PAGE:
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February 2017 Newsletter...Sunscreen, AK's and SK's
 
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At Advanced Dermatology you will find that our exceptionally well-trained team of board-certified dermatologists, physician assistants, certified adult nurse practitioner and aestheticians take exceptional care of your skin.

                                                                                                                                          

Sunscreen can help reduce the risk of skin cancer.  Choosing the right one can seem like a challenge.

What does SPF mean?  SPF, sun protection factor, mainly measures protection against UVB (the wavelengths that cause sunburn). UVA radiation also  increases the risk of skin cancer.  According to the FDA, sunscreens with UVA protection and a SPF, of at least 15 may state:  “if used as directed with other sun protection measures, may decrease the risk of skin cancer and early skin aging caused by the sun.” When a sunscreen protects from both UVA and UBV it is a broad spectrum sunscreen.   We recommend using a Broad Spectrum SPF 30 or higher.

What does water resistant mean?
If you are swimming or sweating it is also important that the sunscreen is water resistant.  It will state on the label if it is water resistant and for how long.  Water resistance will last either 40 or 80 minutes.
 
How to apply sunscreen?
Sunscreen should be applied to all areas of exposed skin.  Do not forget ears and tops of feet if wearing sandals.  Apply 15 minutes before sun exposure.  This will give the sunscreen time to absorb and be more effective in preventing sunburn.  Be sure to apply enough sunscreen.  One ounce or a palmful is enough to cover  exposed areas of skin.  Ask someone to apply to your back.  Another option is to use a spray sunscreen to get to those hard to reach areas.

Sunscreen should be reapplied every two hours or right after swimming or excessive sweating.

Be sure to check expiration dates. The sunscreen from last summer may not be effective enough this summer to protect you from sunburn.

Learn more at:
https://adaltd.com/new-patients/faq/sunscreen/


 

    Actinic Keratosis

 
What are Actinic Keratosis?
Actinic keratosis (AK's) are a very common skin condition.  However, they are considered precancerous lesions.  AK’s are scaly, tan or red patches and itching and burning can occur.  The most common areas for AK's to occur are on the sun-exposed areas of the skin, such as scalp, face, chest, back, arms, and back of hands. 

What causes Actinic Keratosis?
In general, they are caused by many years of exposure to the sun's ultraviolet rays.  They are more common in fair-skinned people.  Another factor is a history of sunburns over your lifetime may predispose you to the development of AK’s.

How are Actinic Keratosis treated?
Actinic keratosis can be effectively treated with liquid nitrogen (cryotherapy) in the office.  Persistent and/or recurrent AK’s, or  involve a large surface area of the skin, can be treated with a variety of topical chemotherapeutic agents.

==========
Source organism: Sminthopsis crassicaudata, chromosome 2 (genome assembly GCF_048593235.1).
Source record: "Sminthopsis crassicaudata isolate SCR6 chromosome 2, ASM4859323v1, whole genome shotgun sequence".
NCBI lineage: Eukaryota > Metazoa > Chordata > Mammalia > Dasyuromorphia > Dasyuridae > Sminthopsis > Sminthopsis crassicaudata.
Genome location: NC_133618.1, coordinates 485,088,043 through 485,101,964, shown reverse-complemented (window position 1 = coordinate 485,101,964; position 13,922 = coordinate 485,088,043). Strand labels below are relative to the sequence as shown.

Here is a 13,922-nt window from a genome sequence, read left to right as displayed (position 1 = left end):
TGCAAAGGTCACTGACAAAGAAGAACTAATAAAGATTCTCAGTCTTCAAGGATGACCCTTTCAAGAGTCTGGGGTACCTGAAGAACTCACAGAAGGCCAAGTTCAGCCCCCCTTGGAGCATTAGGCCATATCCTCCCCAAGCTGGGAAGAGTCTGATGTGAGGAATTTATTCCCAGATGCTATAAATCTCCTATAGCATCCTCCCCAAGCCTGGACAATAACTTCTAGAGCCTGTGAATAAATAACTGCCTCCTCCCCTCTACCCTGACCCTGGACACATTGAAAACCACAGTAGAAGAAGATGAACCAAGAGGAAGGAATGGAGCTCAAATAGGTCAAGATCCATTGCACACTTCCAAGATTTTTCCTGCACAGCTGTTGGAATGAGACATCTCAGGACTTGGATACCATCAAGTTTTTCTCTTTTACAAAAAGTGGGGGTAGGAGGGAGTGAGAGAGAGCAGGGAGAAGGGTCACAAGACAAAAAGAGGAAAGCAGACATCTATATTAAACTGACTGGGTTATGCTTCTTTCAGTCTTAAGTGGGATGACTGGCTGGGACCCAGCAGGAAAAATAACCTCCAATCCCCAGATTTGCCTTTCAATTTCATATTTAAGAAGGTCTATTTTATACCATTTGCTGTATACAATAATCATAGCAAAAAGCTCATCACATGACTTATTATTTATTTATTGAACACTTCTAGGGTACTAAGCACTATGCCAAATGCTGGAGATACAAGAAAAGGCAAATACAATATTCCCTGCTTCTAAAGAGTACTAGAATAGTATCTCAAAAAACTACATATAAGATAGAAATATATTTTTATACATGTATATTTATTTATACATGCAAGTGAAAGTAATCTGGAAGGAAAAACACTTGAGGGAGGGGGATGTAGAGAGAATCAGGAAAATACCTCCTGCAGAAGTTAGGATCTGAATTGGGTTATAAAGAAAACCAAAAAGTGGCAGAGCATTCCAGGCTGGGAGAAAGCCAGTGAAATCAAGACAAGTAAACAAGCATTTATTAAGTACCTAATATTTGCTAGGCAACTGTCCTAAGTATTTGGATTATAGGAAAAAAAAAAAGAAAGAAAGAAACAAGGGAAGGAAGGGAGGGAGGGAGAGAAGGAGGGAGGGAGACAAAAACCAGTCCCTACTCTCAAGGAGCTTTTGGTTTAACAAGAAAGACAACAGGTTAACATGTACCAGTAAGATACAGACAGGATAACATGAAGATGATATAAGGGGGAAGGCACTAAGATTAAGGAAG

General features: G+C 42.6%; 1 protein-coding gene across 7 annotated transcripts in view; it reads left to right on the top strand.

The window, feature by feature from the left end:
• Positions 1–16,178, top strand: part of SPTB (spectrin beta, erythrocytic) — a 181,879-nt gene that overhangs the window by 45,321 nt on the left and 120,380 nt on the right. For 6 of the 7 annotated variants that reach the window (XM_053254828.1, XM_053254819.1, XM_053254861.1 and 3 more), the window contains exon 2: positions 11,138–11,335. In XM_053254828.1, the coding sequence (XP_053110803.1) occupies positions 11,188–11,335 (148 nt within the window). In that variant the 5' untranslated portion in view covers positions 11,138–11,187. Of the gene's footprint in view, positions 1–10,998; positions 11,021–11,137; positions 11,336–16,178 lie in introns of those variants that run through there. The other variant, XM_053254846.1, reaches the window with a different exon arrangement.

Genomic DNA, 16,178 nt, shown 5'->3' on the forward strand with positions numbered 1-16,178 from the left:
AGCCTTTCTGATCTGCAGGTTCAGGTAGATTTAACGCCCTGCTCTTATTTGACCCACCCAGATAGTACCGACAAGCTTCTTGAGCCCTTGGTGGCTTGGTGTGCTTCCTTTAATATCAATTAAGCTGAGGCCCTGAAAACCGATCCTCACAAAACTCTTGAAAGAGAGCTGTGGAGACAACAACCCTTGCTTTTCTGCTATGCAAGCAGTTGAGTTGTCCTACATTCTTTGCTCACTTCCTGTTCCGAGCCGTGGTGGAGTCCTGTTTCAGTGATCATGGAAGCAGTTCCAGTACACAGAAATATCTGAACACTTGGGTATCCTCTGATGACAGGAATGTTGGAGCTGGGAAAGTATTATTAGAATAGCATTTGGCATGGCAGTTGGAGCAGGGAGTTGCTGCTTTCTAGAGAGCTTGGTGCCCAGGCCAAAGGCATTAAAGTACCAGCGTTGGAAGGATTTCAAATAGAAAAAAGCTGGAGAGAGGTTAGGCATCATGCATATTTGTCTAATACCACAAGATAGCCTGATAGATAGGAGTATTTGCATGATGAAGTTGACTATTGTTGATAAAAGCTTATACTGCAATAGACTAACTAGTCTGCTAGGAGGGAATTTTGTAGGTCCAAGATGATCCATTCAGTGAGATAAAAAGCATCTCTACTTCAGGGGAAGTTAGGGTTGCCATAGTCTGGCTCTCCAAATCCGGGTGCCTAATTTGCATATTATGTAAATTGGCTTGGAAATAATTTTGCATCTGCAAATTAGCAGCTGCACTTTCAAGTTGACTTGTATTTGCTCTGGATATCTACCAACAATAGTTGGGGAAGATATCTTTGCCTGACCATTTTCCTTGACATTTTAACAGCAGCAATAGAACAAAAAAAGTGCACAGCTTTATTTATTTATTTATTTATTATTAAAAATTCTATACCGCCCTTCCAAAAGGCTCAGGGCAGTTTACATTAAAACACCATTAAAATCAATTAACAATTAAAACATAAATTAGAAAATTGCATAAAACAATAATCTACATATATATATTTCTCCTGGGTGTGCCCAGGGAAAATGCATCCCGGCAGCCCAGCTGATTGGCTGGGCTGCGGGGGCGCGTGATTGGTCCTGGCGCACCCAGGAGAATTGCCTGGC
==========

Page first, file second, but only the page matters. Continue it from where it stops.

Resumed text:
What can you do to prevent Actinic Keratosis?
  • Minimize your exposure to the sun
  • Wear protective clothing
  • Wear sunscreens
  • Avoid tanning salons 
  • Encourage your children to wear sunscreens
  • Examine your skin on a periodic basis for any changes
  • See your doctor promptly if suspicious lesions appeal

     Seborrheic Keratosis


What are Seborrheic Keratosis?

These are common and harmless skin growths that tend to accumulate with age.  They can be big and dark-colored and often concerning for patients.

What causes Seborrheic Keratosis?
The cause of SK's is unknown. One of the factors about SK is that it seems to be a hereditary condition.  These growths do tend to multiply and spread, but are not contagious. And the growths seem to appear on skin that is exposure to sun.

How are Seborrheic Keratosis treated?
In some cases because SK's are harmless treatment is not needed.  SK's will be treated if the patients request removal, if the lesion gets irritated when rubber against from clothing or jewelry or if it is difficult to distinguish it is from a skin cancer.

SK's can be effectively treated with liquid nitrogen (cryotherapy) in the office.

Seborrheic Keratosis removal is often considered cosmetic procedure which may not covered by most insurance plans. Not to worry, removal of SK's is easy and affordable.

 
Visit us on-line:

http://www.adaltd.com/
 
Advanced Dermatology and Skin Revitalization Center offers you a wide variety of minimally invasive and non-invasive services to help achieve a younger-looking you.
  • Botox®          
  • Facial fillers (Juvéderm® VOLUMA™, Sculptra®, Radiesse®, Restylane®, Perlane®)
  • Chemical peels
  • YAG laser (brown spots & tattoos)
  • HydraFacial MD®
  • Exilis Elite™ (skin tightening/body contouring)
  • Photofacials (IPL for facial redness/blood vessels/light brown spots)
  • eCO2 (laser resurfacing for rejuvenation/deep wrinkles)

Set up an appointment today to learn about our full selection of services.

610-437-5433

Copyright © 2017 Advanced Dermatology Associates, LTD, All rights reserved.

Our mailing address is:

The Skin Revitalization Center
at Advanced Dermatology Associates
1259 S. Cedar Crest Blvd, Suite 100
Allentown, Pennsylvania 18103

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IF YOU ARE HAVING A LIFE THREATENING MEDICAL EMERGENCY, CALL 9-1-1
If you need to speak to a physician, call 610-437-4134
Please be aware that under no circumstances does this or any electronic communication take the place of an actual visit with your medical provider.



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The Valley MedSpa at Advanced Dermatology Associates, LTD · 1259 S Cedar Crest Blvd · Suite 100 · Allentown, PA 18103 · USA

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